WASHINGTON, June 29, 2010— The World Bank has approved a US$100 million credit for Kenya to improve the delivery of essential health services to its people, especially the poor.
The Kenya Health Sector Support Project, approved by the World Bank’s Board of Executive Directors today, will support the Kenya government’s efforts to strengthen basic health services and enhance the planning, financing and procurement of pharmaceuticals and medical supplies.
“The Bank’s support to Kenya’s health sector will help increase the access of Kenyans to basic health services,” said Johannes Zutt, the Country Director for Kenya. “This Project will improve the governance of health service delivery, increase the flow of resources to local health facilities, and enhance social equity.”
The Project will support decentralized health services by financing 4,000 health centers and dispensaries to improve the quality of services provided, with greater social accountability, transparency and information dissemination. It will also help Kenya attain the health-related Millennium Development Goals, and is framed within Kenya’s Vision 2030 social pillar and the Bank’s Country Partnership Strategy, which was approved by the Board in April 2010.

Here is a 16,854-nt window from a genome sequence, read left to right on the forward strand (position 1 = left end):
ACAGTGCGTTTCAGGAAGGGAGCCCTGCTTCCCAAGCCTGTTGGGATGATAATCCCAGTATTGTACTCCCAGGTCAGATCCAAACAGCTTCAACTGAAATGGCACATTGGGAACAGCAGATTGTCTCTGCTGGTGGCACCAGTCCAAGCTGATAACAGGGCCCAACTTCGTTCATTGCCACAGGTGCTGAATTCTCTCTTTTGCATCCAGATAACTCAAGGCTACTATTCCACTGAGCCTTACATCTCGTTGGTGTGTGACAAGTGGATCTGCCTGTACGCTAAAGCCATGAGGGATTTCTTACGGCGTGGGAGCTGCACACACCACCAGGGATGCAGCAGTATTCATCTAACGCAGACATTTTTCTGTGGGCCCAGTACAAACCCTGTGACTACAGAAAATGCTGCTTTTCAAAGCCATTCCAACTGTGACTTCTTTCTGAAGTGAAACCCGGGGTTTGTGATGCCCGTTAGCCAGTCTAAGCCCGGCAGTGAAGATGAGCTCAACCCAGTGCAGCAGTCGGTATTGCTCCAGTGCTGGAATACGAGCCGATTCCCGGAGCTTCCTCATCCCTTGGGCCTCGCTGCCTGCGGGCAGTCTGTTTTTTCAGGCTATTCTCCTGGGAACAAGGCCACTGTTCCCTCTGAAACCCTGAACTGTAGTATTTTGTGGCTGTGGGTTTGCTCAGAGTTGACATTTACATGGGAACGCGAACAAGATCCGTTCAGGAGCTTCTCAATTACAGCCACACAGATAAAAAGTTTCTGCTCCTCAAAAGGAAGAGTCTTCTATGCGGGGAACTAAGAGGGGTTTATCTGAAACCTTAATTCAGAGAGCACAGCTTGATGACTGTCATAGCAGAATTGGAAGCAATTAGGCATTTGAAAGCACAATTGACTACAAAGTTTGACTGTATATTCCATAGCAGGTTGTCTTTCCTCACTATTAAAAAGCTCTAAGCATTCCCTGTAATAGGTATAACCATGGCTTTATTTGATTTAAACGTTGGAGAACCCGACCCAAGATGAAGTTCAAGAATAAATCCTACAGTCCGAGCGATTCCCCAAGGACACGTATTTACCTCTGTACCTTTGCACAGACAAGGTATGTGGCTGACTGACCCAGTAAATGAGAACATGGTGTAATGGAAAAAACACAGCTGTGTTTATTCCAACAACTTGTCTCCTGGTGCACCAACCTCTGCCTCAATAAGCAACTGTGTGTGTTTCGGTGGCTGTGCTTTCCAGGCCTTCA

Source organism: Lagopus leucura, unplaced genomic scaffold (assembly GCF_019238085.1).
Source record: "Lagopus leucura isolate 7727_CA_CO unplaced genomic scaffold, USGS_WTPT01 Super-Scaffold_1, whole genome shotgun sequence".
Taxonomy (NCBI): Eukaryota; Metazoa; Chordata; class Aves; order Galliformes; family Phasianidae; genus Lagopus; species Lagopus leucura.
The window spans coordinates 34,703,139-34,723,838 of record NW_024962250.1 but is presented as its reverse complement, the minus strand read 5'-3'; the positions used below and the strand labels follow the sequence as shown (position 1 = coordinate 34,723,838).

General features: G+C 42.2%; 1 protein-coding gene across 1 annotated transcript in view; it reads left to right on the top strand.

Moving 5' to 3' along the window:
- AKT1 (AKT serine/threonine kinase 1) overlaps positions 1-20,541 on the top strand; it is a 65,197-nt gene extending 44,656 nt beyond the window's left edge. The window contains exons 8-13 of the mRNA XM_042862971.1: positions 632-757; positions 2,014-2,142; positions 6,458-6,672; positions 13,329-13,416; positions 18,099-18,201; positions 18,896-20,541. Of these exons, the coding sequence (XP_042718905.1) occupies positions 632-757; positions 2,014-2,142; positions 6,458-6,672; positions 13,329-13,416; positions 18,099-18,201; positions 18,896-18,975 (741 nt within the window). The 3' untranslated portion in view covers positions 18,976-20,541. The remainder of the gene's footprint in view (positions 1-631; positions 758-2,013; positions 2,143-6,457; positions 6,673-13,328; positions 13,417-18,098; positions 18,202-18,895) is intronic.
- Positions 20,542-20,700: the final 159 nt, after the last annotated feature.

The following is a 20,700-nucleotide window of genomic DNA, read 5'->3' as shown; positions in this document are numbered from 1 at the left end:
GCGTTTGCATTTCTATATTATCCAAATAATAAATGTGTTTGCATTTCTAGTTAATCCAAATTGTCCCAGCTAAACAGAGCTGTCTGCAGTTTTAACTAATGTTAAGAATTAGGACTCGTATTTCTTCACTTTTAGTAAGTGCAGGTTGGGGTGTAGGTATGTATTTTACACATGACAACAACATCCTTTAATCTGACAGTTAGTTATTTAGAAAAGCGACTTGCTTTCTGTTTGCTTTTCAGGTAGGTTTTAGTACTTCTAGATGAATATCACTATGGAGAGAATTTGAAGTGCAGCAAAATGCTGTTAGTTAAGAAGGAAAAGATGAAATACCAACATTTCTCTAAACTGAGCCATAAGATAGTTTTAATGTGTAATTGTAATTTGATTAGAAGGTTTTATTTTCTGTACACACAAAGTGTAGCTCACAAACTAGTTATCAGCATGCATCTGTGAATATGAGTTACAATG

Kenya has achieved significant health gains since 2003, with reduced mortality rates and increased life expectancy. But serious challenges remain to be addressed. These include severe inequities in health status and access to services, weak governance, poor flows of funds to the periphery, and disruptions in supplies of commodities. In response, a sector wide approach (SWAp) framework has been developed for the sector, and the Government has embarked on a reform program to improve service delivery.
“The Government and the development partners are working together in the SWAp to strengthen the delivery of essential services at the local level and to increase the availability of essential supplies,” said Mark Bor, the Permanent Secretary in the Ministry of Public Health and Sanitation. “This Project also supports further capacity development, increases the harmonization of external support, and takes forward our ongoing efforts to reduce risks and ensure that resources are well used in the health sector.”
Other partners in the Project include the Danish International Development Agency (DANIDA), the United States Agency for International Development (USAID) and the German Development Cooperation.
The new Project signals the Bank’s increased re-engagement in Kenya’s health sector since the closure of the Decentralized Reproductive Health and HIV/AIDS Project in 2005. In May 2010, the Board also approved the East Africa Public Health Laboratory Networking Project—a US$63.66 million project that promotes networking of 25 health laboratories to improve diagnostic services in Kenya, Tanzania, Uganda and Rwanda
The new health sector credit was approved on standard International Development Association (IDA) terms that include a repayment period of 40 years, including a 10-year grace period.